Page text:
Marsquakes are more common but less intense than NASA thought. That's one of the things the agency has revealed in the six papers it recently published on InSight's findings since it landed on the red planet. Apparently, InSight's Seismic Experiment for Interior Structure instrument (SEIS) recorded over 450 seismic signals or "trembling" events since last year. Now, the agency has announced that "the vast majority" of them were probably marsquakes and not merely noise created by environmental factors like the wind.
NASA has also revealed that the largest quake SEIS found was around magnitude 4.0 in size, which is milder than scientists expected. That's not quite strong enough to get readings from the planet's lower mantle and core, though, which scientists are hoping to get. InSight principal investigator Bruce Banerdt described those layers as the "the juiciest parts of the apple" when it comes to learning about the planet's inner structure, which can help shed light on how rocky planets form.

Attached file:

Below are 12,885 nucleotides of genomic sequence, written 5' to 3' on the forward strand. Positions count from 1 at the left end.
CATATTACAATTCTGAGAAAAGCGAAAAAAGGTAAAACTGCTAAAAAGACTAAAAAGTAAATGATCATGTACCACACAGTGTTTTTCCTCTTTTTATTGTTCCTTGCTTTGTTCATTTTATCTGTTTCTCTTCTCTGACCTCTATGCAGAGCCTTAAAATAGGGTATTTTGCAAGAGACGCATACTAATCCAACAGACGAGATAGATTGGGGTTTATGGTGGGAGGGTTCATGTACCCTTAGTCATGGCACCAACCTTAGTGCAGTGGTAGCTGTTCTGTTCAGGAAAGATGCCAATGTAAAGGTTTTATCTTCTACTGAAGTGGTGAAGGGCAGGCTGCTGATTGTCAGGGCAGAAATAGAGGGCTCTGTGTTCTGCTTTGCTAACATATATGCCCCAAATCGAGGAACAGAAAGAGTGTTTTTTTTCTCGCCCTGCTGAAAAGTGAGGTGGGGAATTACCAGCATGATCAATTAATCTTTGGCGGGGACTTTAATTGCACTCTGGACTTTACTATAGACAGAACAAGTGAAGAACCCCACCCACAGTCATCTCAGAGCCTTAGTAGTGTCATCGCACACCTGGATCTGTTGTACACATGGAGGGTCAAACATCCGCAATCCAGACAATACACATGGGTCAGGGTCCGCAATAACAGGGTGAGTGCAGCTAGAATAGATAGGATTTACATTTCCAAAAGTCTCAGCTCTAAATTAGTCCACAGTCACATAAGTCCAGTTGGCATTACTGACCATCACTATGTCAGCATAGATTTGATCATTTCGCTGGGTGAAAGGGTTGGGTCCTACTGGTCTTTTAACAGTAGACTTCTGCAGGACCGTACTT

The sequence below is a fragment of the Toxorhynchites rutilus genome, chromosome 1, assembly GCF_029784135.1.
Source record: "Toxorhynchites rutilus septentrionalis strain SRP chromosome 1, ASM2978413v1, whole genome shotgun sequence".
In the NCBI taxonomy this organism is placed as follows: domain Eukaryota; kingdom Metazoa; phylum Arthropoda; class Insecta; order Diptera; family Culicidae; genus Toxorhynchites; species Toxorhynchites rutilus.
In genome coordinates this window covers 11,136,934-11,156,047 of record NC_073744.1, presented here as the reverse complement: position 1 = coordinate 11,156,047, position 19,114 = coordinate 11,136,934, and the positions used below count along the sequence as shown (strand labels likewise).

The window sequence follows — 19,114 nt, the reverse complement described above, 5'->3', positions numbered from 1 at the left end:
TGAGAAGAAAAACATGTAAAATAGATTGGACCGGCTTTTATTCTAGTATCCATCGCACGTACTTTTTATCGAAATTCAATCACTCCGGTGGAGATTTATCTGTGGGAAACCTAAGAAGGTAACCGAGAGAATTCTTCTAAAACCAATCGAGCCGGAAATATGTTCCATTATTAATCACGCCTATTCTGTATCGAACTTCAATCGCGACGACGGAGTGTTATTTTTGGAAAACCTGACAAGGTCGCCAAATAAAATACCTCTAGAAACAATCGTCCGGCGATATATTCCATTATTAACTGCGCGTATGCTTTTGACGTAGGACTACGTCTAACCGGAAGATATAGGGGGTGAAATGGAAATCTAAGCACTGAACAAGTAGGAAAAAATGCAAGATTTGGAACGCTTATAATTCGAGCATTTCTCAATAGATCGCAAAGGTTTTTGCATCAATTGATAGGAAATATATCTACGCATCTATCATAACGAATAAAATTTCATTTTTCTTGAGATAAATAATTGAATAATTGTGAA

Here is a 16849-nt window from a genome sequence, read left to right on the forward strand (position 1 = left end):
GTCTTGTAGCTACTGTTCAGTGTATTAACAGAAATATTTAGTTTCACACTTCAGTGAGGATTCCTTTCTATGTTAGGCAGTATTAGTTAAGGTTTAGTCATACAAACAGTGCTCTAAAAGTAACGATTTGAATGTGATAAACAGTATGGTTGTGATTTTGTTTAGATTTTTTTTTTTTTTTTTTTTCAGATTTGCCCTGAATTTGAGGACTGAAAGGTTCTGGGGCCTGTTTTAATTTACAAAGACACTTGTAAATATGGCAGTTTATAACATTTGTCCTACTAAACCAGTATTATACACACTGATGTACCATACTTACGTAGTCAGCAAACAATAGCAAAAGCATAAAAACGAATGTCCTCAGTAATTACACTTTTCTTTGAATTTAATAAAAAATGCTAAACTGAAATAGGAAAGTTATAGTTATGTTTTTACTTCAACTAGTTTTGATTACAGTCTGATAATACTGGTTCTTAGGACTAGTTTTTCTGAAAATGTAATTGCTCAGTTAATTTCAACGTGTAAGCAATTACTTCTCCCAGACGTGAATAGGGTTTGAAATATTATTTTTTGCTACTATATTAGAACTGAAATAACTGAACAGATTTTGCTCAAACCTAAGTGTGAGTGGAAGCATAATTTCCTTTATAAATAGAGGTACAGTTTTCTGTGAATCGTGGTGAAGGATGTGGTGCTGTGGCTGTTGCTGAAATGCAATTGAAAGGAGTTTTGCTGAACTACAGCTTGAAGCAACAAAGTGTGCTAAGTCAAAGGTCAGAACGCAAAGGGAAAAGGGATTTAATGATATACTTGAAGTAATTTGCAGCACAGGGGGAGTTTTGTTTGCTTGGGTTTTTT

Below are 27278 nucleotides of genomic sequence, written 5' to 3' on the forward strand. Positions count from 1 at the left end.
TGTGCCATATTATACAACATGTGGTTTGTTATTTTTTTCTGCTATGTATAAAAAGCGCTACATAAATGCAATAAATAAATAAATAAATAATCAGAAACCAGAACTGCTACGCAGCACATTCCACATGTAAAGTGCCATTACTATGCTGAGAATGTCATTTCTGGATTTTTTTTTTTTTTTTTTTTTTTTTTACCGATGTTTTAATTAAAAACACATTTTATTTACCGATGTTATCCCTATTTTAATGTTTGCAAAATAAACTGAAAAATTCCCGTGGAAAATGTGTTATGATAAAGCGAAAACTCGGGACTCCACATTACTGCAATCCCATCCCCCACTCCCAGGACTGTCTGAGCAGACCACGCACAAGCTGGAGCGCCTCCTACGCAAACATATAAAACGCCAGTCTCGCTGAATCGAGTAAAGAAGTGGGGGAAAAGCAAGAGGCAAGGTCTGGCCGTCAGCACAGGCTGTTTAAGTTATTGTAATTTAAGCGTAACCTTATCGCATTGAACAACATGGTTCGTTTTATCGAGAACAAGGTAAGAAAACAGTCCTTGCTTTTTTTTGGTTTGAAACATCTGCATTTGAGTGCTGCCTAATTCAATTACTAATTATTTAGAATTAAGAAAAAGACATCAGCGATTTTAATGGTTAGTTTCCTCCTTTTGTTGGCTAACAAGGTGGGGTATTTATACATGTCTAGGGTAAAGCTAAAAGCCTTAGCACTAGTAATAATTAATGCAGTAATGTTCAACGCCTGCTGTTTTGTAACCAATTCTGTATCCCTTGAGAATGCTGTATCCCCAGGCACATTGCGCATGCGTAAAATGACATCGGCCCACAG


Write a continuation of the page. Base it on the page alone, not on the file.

Marsquakes, however, aren't quite like earthquakes. The planet doesn't have tectonic plates, and scientists believe its rumblings come from volcanically active regions and an internal cooling process that causes the core to contract and build stress. In fact, when InSight detected the first potential quake, NASA's Planetary Science Division director Lori Glaze compared the event to a moonquake, which is typically weaker and much longer than earthquakes.